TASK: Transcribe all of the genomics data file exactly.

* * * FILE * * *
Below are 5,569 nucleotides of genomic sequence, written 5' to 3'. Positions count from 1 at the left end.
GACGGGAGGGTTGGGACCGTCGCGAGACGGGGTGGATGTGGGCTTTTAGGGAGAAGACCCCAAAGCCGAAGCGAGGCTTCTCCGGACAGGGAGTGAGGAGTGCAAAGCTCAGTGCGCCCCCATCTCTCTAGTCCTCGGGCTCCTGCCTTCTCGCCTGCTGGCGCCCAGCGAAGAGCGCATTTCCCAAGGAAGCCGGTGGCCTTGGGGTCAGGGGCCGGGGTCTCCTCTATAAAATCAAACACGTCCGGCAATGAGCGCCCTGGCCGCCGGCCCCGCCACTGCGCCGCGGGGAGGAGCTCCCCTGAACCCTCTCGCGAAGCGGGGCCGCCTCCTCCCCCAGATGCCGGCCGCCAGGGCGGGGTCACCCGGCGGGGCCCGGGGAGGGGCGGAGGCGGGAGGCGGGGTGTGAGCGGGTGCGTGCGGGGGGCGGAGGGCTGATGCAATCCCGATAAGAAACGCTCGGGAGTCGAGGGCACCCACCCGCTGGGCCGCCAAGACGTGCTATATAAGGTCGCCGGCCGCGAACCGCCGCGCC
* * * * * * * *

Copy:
Below are 5,569 nucleotides of genomic sequence, written 5' to 3'. Positions count from 1 at the left end.
GACGGGAGGGTTGGGACCGTCGCGAGACGGGGTGGATGTGGGCTTTTAGGGAGAAGACCCCAAAGCCGAAGCGAGGCTTCTCCGGACAGGGAGTGAGGAGTGCAAAGCTCAGTGCGCCCCCATCTCTCTAGTCCTCGGGCTCCTGCCTTCTCGCCTGCTGGCGCCCAGCGAAGAGCGCATTTCCCAAGGAAGCCGGTGGCCTTGGGGTCAGGGGCCGGGGTCTCCTCTATAAAATCAAACACGTCCGGCAATGAGCGCCCTGGCCGCCGGCCCCGCCACTGCGCCGCGGGGAGGAGCTCCCCTGAACCCTCTCGCGAAGCGGGGCCGCCTCCTCCCCCAGATGCCGGCCGCCAGGGCGGGGTCACCCGGCGGGGCCCGGGGAGGGGCGGAGGCGGGAGGCGGGGTGTGAGCGGGTGCGTGCGGGGGGCGGAGGGCTGATGCAATCCCGATAAGAAACGCTCGGGAGTCGAGGGCACCCACCCGCTGGGCCGCCAAGACGTGCTATATAAGGTCGCCGGCCGCGAACCGCCGCGCC